So what is the applicable dimensional weight divisor? Currently both FedEx and UPS use the same dimensional factor of 166 for domestic air shipments and 139 for international shipments. This was changed from the long held 194 to 166 domestically and from 166 to 139 in January 2011. Prior to the change, it was not uncommon to see an average shipper’s applicable dimensional weight result in a 100 percent increase over the contractual actual weight. With the new 166 factor this jumped to 120 percent.

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Dimensional weight calculation formula.

Dimensional weight calculation formula.

Dimensional weight has long been used for air freight, and in January 2007 both FedEx and UPS implemented it for ground packages as well. The exception with ground however, is if the package total area — L x W x H — is less than 3 cubic feet, or 5,184 cubic inches, then dimensional weight does not apply, at least for now. Given the amount of additional revenue that can be generated through dimensional weights, as witnessed with the change from the 194 to 166 divisor in domestic air noted above, and the low profile manner on the part of the carriers in implementing these changes at the time in 2011 — particularly given the impact on overall shipping costs — underscores the importance of understanding your true dimensional weight costs and its overall impact on your bottom line. The rules can change again at any time, and with little fanfare. Some observers have estimated that the 2007 addition of dimensional weight for ground, even with the currently held exception of 5,184 inches, resulted in $195 million in additional costs to shippers and resulting revenues for FedEx and UPS.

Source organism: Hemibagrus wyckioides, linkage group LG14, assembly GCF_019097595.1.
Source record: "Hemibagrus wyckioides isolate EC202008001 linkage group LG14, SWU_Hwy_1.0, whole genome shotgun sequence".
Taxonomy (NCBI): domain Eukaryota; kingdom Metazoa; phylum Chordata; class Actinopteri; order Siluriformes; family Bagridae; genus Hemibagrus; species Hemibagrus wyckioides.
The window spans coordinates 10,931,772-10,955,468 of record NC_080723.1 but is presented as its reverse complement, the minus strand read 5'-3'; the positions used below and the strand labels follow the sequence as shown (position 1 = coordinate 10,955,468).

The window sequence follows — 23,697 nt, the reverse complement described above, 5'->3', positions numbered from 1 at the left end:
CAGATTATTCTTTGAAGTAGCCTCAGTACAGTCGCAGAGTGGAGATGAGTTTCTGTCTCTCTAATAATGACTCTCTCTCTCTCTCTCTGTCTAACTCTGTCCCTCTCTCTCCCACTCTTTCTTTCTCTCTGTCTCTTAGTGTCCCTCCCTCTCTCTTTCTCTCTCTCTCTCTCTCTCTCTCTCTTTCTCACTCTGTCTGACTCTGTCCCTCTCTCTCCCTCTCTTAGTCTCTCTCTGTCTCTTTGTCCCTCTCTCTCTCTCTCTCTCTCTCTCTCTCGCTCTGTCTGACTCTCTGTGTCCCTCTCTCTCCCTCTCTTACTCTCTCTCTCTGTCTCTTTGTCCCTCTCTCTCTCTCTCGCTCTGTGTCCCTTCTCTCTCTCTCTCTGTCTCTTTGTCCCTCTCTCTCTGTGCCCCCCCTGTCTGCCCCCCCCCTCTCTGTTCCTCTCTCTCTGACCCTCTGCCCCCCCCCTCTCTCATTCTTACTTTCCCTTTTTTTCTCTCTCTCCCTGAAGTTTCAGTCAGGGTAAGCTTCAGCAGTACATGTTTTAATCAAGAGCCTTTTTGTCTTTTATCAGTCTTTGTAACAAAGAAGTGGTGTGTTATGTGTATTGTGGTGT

So what can you do? First, look at your product and packaging densities. Can you reduce the footprint of your packaging, or even your items themselves without losing product integrity? By performing a detailed audit of all your products, both the packaging and your commodities, you might be surprised where you can save and just how much. Another option is to use regional carriers, who do not often apply a dimensional rule. In addition, to avoid unexpected dimensional weight back charges on shipments by the carriers, implement a regulated standard for keeping track of both actual shipping weights and box sizes used for shipping each order. Tighter management on your shipping lines, ensuring that the anticipated box sizes are always used, can save you significant amounts of otherwise unknown and hard to manage post-shipment costs.

Wrap Up

Shipping can be complicated in a world that also includes international shipments, regional carriers, freight forwarders, LTL (less than truckload), FTL (full truckload), and more. By being aware of your service level options, guaranteed time in transit commitments, and having a better understanding your dimensional weights, you can overcome the complexity. Furthermore, with the advent of web services and the increasingly robust APIs available from the carriers, there are an increasing number of SaaS — software as a service — companies that help automate and navigate these complex waters.

Mike Sowa

Mike Sowa